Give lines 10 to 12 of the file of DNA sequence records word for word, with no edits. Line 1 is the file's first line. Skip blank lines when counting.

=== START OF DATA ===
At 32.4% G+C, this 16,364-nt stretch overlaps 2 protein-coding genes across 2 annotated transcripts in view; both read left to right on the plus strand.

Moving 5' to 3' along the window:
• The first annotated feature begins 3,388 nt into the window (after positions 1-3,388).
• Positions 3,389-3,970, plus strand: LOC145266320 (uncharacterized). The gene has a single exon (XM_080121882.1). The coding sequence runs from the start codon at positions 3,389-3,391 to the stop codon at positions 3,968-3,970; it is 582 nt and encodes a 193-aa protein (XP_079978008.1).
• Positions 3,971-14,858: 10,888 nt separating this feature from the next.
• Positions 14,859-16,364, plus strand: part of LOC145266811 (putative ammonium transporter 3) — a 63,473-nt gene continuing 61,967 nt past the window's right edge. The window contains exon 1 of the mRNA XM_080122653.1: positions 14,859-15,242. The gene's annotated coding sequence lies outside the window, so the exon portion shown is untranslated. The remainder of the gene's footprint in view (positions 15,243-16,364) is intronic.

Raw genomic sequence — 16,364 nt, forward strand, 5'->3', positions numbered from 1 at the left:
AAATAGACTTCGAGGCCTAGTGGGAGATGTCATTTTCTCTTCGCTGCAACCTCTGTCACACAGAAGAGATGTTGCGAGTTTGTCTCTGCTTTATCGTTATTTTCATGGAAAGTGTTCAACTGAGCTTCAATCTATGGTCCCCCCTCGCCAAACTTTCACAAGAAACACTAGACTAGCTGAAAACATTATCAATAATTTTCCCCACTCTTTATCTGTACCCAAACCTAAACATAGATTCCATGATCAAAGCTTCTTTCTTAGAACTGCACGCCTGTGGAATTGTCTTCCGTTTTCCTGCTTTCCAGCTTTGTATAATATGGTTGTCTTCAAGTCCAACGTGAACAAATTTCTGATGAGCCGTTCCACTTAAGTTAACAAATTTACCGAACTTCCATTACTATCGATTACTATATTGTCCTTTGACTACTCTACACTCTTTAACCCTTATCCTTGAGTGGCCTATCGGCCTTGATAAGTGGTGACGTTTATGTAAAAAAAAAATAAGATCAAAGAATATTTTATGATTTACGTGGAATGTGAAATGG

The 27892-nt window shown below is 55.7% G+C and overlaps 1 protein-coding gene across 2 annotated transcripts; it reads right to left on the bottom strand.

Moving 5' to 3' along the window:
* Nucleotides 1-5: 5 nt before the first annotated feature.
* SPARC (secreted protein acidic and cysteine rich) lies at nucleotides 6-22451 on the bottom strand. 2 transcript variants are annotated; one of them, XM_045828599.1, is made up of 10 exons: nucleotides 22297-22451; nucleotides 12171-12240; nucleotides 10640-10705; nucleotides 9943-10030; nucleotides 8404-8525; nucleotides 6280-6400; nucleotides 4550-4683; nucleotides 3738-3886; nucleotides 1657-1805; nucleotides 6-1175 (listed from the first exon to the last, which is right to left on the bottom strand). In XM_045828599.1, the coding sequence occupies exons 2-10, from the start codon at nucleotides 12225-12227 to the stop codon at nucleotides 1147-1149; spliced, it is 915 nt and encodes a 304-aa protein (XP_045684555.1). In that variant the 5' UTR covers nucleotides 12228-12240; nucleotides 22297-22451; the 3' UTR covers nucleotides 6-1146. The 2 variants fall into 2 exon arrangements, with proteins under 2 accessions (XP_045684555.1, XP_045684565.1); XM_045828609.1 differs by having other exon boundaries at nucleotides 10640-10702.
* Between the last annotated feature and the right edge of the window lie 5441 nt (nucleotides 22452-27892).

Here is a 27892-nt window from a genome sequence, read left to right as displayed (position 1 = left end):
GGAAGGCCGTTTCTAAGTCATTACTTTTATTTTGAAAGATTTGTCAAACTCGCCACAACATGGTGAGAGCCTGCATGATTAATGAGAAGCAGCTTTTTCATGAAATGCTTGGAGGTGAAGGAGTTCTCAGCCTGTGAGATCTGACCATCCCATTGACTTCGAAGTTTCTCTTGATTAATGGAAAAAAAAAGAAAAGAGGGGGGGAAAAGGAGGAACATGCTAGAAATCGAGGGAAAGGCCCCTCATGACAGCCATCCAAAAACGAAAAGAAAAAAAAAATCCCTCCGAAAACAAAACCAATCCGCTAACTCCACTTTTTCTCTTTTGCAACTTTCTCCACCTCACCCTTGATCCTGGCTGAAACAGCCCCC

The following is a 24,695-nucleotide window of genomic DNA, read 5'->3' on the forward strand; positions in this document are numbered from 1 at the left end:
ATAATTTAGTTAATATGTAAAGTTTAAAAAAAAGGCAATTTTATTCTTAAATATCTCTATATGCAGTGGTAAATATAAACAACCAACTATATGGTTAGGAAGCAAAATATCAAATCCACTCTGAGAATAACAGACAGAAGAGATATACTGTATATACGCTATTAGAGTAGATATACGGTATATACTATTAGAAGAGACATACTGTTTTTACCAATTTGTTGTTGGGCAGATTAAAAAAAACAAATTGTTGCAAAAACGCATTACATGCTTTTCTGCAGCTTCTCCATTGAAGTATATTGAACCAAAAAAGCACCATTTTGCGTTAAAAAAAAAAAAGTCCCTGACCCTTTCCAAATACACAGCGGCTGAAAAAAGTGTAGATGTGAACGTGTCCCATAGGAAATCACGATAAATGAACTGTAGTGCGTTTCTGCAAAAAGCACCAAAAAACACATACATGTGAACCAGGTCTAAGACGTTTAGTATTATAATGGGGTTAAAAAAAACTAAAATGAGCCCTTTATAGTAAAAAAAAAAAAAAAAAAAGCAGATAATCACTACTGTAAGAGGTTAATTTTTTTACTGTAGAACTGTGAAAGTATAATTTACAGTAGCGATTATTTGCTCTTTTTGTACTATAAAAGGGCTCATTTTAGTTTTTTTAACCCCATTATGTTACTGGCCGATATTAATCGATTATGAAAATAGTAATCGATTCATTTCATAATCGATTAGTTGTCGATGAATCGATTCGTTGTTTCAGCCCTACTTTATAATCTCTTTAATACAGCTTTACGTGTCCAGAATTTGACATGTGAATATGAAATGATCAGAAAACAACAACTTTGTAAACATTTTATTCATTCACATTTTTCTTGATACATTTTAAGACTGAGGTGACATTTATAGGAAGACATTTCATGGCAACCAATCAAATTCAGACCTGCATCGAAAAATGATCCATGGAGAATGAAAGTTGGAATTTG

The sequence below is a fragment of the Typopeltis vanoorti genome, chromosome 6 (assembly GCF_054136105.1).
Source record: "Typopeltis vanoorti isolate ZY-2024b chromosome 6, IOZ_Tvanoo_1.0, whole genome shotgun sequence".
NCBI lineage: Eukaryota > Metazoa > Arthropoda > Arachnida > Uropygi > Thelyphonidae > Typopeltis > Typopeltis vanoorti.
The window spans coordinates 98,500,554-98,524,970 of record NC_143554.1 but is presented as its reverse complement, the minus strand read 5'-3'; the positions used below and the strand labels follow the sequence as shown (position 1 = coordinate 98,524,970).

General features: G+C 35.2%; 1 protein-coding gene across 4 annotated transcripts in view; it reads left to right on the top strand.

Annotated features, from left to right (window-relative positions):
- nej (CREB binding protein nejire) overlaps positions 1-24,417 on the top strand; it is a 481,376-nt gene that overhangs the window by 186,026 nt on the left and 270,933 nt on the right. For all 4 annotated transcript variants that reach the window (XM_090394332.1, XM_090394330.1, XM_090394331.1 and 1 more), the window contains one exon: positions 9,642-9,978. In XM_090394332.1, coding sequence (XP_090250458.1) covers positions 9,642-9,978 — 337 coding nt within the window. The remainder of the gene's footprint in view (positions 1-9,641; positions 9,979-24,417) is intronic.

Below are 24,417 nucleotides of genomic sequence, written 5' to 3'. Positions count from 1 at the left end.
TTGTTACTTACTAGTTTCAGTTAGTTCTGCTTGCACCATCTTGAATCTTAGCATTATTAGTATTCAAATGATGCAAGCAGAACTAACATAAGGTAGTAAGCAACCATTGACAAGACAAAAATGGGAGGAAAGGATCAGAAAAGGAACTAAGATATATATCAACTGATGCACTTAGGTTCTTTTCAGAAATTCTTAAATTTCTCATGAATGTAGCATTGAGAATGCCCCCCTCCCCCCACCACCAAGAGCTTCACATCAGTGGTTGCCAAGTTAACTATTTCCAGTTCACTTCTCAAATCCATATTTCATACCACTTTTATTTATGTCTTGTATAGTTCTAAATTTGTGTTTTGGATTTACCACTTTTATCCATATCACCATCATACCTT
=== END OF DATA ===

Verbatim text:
Moving 5' to 3' along the window:
* Nucleotides 1-5: 5 nt before the first annotated feature.
* SPARC (secreted protein acidic and cysteine rich) lies at nucleotides 6-22451 on the bottom strand. 2 transcript variants are annotated; one of them, XM_045828599.1, is made up of 10 exons: nucleotides 22297-22451; nucleotides 12171-12240; nucleotides 10640-10705; nucleotides 9943-10030; nucleotides 8404-8525; nucleotides 6280-6400; nucleotides 4550-4683; nucleotides 3738-3886; nucleotides 1657-1805; nucleotides 6-1175 (listed from the first exon to the last, which is right to left on the bottom strand). In XM_045828599.1, the coding sequence occupies exons 2-10, from the start codon at nucleotides 12225-12227 to the stop codon at nucleotides 1147-1149; spliced, it is 915 nt and encodes a 304-aa protein (XP_045684555.1). In that variant the 5' UTR covers nucleotides 12228-12240; nucleotides 22297-22451; the 3' UTR covers nucleotides 6-1146. The 2 variants fall into 2 exon arrangements, with proteins under 2 accessions (XP_045684555.1, XP_045684565.1); XM_045828609.1 differs by having other exon boundaries at nucleotides 10640-10702.